Disability drag show held amid protests

Project 1 by ArtPrize

GRAND RAPIDS, Mich. (WOOD) — As dozens of people headed in to a drag show featuring performers with disabilities, protesters lined up outside to object to possible exploitation.

The Drag Syndrome show, whose performers have Down syndrome or other disabilities, was held at Wealthy Theatre in Grand Rapids Saturday for the first day of Project 1 by ArtPrize.

The protests were peaceful but polarizing, with organizers of the event confronting the group huddled outside the theater holding signs that read “Stop Exploiting.” Critics raise concerns about whether the performers with Down syndrome are being exploited.

“Do they really have full reason and understanding of what they’re participating in?” protester Doug Murphy wondered.

Another opponent, Tom Root, takes this controversy personally as he has a son with Down syndrome.

“That’s why am here so I can enlighten other people as to my experiences with my son,” Root said.

“How can you make an educated decision if you’ve never met them?” an event organizer asked the protesters.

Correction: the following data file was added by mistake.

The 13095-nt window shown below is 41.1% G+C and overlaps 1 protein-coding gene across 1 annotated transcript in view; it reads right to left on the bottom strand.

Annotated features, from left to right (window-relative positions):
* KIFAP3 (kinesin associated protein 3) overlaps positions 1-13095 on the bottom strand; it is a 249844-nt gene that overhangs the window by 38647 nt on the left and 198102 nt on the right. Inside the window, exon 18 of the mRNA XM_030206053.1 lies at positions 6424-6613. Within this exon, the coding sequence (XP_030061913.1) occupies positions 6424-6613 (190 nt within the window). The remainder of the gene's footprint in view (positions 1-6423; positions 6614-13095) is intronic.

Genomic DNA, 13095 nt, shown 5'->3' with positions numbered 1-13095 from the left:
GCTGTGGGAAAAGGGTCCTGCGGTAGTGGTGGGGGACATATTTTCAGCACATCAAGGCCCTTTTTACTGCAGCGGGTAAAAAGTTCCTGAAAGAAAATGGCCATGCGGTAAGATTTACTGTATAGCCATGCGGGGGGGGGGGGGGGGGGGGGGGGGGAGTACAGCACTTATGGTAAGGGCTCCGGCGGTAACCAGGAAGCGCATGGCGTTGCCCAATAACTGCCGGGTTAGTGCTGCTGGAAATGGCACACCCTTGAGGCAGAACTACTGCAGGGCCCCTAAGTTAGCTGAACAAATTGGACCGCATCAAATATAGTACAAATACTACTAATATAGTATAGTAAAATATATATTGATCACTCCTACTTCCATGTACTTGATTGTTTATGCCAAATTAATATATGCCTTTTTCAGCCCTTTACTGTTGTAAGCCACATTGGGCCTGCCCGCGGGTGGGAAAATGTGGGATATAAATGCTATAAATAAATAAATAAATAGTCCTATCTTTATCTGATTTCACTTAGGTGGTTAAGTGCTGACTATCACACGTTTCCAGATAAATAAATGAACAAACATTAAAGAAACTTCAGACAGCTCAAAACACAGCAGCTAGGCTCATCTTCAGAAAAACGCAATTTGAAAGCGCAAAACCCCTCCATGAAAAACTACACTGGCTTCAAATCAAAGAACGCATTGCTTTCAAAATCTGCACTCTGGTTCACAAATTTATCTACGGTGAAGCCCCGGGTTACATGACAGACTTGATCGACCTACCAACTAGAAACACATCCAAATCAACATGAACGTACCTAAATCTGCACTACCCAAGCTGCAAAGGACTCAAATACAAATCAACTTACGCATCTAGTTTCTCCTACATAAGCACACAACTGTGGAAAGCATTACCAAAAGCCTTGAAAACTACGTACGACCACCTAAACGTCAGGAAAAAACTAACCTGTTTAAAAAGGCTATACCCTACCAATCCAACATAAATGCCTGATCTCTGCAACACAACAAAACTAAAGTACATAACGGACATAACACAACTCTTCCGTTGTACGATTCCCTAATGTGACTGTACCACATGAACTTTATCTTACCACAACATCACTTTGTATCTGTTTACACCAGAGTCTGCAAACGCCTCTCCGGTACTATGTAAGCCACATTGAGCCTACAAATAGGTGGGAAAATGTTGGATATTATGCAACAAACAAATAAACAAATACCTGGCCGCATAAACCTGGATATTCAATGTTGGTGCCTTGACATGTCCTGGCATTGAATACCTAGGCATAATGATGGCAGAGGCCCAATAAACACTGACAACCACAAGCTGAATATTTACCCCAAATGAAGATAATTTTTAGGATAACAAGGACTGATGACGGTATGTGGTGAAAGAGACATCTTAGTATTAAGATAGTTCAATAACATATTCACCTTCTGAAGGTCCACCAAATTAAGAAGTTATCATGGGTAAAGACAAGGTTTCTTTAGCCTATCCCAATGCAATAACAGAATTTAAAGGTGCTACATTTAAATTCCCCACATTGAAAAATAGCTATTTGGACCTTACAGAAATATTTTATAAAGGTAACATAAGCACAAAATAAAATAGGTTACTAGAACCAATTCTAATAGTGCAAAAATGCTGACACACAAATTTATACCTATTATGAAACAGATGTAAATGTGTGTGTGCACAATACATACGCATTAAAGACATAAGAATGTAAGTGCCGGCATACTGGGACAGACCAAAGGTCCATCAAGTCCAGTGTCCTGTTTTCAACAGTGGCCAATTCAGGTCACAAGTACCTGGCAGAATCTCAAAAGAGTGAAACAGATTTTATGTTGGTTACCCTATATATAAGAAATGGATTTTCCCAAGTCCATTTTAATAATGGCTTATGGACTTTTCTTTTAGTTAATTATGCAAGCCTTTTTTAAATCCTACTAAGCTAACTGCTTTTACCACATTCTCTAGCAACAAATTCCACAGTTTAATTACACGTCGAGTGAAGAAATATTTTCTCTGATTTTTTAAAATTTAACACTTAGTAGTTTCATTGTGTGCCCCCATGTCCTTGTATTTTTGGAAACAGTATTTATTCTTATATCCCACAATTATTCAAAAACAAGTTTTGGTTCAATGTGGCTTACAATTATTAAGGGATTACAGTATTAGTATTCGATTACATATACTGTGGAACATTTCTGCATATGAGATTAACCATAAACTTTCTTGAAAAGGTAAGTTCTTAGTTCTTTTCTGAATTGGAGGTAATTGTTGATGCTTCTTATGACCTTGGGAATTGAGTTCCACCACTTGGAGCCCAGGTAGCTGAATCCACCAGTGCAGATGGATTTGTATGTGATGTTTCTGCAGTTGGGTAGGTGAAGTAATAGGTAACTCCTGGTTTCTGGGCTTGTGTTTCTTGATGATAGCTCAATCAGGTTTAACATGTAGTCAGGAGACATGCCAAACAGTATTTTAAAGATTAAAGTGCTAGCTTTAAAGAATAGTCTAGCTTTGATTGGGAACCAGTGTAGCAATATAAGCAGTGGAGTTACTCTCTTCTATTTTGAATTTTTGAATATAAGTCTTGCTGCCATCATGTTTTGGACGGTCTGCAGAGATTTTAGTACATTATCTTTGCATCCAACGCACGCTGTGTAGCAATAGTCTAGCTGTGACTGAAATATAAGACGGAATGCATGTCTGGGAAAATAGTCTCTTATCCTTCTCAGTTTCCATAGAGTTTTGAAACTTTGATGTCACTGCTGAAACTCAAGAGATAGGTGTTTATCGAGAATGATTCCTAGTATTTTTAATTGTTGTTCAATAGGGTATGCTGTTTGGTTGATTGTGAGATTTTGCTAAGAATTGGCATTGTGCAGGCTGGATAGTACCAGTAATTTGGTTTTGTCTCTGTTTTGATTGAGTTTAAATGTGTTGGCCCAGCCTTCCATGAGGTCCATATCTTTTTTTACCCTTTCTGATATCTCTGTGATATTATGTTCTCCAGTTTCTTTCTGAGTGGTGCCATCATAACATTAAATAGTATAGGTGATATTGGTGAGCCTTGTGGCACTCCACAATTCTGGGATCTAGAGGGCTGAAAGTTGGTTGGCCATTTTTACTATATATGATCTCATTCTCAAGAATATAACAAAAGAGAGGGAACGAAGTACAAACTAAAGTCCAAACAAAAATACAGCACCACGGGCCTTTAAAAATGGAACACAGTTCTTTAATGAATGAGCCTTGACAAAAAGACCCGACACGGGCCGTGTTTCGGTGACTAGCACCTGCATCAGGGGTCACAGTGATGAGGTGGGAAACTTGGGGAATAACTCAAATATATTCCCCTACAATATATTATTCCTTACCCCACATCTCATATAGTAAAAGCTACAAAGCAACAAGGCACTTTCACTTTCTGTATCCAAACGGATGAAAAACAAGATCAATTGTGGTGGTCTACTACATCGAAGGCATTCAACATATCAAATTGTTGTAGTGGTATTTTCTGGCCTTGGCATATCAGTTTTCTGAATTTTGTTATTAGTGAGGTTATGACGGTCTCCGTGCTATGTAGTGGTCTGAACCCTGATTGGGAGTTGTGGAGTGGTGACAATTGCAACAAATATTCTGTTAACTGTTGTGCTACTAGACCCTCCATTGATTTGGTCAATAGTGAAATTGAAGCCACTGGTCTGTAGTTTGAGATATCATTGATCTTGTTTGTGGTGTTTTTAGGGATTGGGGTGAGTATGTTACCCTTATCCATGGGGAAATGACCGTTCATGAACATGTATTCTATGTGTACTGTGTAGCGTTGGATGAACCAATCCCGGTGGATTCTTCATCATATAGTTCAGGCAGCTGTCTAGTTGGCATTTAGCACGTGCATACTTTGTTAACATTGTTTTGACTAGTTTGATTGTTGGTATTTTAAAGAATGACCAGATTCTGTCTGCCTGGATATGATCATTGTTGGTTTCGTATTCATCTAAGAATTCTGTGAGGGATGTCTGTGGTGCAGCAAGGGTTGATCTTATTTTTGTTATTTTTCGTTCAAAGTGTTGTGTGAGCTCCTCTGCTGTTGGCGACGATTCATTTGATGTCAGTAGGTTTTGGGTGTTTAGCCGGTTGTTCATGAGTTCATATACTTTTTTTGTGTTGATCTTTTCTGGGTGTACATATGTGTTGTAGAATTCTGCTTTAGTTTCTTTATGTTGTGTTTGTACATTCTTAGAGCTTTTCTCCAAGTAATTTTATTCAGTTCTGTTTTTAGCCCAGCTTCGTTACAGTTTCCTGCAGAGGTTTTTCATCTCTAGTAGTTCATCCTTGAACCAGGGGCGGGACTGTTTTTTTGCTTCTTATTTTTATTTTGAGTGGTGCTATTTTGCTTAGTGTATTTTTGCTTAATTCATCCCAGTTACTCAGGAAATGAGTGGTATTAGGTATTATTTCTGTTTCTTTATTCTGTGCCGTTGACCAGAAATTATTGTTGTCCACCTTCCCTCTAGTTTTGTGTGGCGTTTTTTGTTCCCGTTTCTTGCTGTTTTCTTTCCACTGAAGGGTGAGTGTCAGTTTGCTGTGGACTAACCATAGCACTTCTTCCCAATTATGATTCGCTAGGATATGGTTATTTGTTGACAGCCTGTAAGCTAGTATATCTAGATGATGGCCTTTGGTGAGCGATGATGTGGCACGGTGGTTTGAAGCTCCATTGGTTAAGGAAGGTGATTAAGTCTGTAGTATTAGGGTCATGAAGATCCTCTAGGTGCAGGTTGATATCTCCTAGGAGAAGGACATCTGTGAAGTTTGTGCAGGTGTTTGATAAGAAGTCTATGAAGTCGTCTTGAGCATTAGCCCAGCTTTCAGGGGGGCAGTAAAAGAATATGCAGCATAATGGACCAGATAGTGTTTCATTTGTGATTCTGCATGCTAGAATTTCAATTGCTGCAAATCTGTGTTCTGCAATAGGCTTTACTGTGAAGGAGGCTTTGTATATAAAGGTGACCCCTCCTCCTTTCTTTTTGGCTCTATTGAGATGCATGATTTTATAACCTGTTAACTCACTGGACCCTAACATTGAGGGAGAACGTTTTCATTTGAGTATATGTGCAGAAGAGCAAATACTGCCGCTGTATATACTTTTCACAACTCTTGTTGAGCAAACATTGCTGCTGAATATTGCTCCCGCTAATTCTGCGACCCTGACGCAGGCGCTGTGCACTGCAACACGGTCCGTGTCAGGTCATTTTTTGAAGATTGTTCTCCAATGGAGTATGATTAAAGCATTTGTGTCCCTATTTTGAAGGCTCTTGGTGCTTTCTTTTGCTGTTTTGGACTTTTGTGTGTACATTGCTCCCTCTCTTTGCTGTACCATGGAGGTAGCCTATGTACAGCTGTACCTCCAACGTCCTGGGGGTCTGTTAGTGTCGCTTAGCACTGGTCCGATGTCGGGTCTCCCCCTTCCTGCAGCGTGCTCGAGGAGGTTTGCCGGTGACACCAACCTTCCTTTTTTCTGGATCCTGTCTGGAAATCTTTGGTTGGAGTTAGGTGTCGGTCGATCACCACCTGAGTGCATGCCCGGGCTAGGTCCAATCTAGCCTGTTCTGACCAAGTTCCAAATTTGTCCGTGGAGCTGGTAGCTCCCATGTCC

Before the curtain rose, Drag Syndrome artist Justin Bond told News 8 “it feels great to show them my talent and what I’m good at.”

“They’re very independent. … They do what they want to do,” The Lady Dior, a local drag artist, said.

By intermission, the crowd was buzzing about the one-of-kind show that had them on their feet.

Saturday’s show was sold out. Another one will be held Sunday.

Drag Syndrome was originally going to be held at Tanglefoot on the city’s southwest side, but building owner and Republican congressional candidate Peter Meijer said he would not let the show go on at his venue, also citing concerns about potential exploitation. He wrote in a letter to ArtPrize that “vulnerable populations” like those with disabilities “should be protected.”

“Setting aside the content, the involvement of individuals whose ability to act of their own volition is unclear raises serious ethical concerns that I cannot reconcile,” Meijer’s letter reads in part. “I cannot know, and neither can an audience, whether the individuals performer for Drag Syndrome are giving, or are in a position to give, they’re full and informed consent.”

DisArt, the Grand Rapids organization facilitating the show, partnered with the American Civil Liberties Union of Michigan to file a civil rights complaint with the state against Meijer. The complaint argues Meijer knows the performers have the ability to make an informed decision but chose to ignore that.

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